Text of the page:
As I mention MRE, we want to thank all of the parents and friends who made the 30th Annual Halloween Carnival such a wonderful time--safe, sane, and fun. It required a fantastic effort by many people in the usual Ranch tradition.
We want to thank Andy Neshat, Claude Braunstein, Bill Bernard, Claudia Unhold, Clay Bingham, and Jay Wurtzler for their superlative efforts helping to clean up the Ranch on Fall Clean-Up Day. Also, thanks to the Kiwanis Club, which for years has helped make it possible.
We are starting work on the budget for the coming year. We expect, in fact know, that we will have to increase our assessment to enable us to remove killed trees, repair open space, replace brow ditches, and do other such things. We will continue our prudent financing and budgeting, but there will probably be a cost of living increase in your tax bill for the coming year. If you have a project for the Landscape Maintenance Assessment District (MAD) for consideration, send me a letter so we can address all ideas.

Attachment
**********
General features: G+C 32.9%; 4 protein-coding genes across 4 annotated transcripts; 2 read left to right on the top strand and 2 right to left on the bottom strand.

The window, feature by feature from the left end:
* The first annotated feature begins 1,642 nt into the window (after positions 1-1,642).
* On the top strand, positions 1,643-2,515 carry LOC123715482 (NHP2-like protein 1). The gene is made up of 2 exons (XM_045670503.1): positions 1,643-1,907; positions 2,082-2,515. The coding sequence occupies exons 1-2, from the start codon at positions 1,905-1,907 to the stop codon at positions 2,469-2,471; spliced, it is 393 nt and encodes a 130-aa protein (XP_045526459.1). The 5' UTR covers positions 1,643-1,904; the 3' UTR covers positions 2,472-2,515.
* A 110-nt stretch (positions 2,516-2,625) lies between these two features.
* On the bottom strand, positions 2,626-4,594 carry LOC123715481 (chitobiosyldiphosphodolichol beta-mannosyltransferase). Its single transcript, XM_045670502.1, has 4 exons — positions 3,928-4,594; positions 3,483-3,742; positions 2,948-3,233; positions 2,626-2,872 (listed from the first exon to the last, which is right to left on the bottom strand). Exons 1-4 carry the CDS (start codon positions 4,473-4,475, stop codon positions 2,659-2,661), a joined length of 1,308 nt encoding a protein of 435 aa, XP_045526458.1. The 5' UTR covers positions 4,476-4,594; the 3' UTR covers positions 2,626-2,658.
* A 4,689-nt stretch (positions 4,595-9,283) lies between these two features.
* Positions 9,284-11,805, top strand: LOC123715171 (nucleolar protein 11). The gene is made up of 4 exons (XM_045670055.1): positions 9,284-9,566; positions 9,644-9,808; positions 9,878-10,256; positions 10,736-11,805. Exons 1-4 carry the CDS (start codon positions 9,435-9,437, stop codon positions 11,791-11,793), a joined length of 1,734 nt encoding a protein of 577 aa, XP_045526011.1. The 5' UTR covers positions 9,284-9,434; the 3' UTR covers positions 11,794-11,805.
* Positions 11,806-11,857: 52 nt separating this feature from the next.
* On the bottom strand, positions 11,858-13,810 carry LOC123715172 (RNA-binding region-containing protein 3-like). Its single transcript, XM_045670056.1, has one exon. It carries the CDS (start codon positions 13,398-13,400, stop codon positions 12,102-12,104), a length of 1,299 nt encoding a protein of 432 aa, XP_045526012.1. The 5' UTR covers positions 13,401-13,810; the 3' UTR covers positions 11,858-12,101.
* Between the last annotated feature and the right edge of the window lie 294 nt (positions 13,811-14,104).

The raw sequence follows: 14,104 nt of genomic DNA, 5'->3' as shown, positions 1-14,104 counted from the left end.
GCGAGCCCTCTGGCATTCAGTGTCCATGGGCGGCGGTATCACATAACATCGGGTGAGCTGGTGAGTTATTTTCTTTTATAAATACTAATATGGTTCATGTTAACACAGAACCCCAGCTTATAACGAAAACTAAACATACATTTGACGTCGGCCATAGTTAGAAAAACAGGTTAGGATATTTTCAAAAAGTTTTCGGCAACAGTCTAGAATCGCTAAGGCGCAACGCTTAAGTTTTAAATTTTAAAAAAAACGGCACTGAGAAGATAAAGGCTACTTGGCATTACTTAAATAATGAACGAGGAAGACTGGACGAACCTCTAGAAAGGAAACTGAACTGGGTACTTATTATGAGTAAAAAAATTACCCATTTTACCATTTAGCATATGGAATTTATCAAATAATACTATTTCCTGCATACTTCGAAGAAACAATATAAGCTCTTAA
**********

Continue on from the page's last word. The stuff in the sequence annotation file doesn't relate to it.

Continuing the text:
The Veterans Day celebration, with all of the combined choral groups, was presented in November to a standing room only crowd in the Scripps Ranch High School gym. The patriotism and resiliency of our Ranch spirit was evident.
Our thanks to the music directors and young people who spoke and sang. We are grateful that you remember the veterans. It is this love of country and home that all old veterans, and new ones being born in the Iraq conflict, need. God bless all veterans, and God bless America.
Be a advised that the old entrance to the Miramar Reservoir has been temporarily closed, and the exit near the library entrance is the only access point to the lake. The new parking lot will be finished, hopefully by the time you read this, with greatly expanded parking.